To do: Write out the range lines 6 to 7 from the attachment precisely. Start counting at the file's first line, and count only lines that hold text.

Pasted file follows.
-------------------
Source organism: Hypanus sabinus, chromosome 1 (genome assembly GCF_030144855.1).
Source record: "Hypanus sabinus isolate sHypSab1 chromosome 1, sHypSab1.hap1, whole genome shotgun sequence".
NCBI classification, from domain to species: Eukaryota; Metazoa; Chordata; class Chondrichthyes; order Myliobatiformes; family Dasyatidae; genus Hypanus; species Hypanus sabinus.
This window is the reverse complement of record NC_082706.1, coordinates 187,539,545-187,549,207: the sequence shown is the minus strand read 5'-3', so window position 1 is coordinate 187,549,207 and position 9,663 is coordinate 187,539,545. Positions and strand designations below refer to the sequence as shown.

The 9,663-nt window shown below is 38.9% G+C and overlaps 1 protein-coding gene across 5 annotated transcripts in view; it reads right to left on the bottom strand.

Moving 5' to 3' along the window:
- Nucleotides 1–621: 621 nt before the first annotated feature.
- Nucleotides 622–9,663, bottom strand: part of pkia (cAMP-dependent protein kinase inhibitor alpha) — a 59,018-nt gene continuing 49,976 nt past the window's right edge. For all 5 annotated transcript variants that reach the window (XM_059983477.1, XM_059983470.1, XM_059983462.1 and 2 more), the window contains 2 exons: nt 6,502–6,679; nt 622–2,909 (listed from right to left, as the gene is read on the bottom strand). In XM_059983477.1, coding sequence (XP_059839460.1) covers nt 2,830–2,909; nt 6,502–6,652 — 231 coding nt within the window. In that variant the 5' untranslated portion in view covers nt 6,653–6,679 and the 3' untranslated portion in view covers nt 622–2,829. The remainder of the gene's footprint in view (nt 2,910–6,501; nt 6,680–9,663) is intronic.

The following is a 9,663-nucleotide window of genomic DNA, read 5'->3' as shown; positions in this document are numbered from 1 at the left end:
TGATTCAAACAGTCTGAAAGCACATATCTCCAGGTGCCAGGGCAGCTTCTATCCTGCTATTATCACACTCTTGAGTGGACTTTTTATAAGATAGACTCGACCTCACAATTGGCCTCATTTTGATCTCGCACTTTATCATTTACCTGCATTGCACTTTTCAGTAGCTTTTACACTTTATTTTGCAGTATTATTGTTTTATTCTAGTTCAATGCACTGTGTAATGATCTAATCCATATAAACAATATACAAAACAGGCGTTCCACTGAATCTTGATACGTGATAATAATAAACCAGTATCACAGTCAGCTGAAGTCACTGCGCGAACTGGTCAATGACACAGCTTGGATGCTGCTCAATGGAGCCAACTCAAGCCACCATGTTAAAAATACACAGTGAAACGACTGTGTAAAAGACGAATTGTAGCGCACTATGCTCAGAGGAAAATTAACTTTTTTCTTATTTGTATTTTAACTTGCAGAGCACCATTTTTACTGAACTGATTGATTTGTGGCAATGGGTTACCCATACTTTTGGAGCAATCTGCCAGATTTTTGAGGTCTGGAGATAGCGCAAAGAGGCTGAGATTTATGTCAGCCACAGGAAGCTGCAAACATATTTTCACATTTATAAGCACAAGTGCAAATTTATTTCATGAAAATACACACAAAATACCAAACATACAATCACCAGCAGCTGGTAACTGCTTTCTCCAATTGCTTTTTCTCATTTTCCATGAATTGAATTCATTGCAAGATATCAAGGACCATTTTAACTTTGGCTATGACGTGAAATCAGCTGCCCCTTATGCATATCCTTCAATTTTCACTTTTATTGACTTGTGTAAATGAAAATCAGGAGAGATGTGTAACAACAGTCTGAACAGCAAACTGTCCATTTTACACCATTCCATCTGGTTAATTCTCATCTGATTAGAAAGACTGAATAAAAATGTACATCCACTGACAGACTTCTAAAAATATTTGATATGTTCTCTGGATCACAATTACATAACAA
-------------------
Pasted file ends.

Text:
Moving 5' to 3' along the window:
- Nucleotides 1–621: 621 nt before the first annotated feature.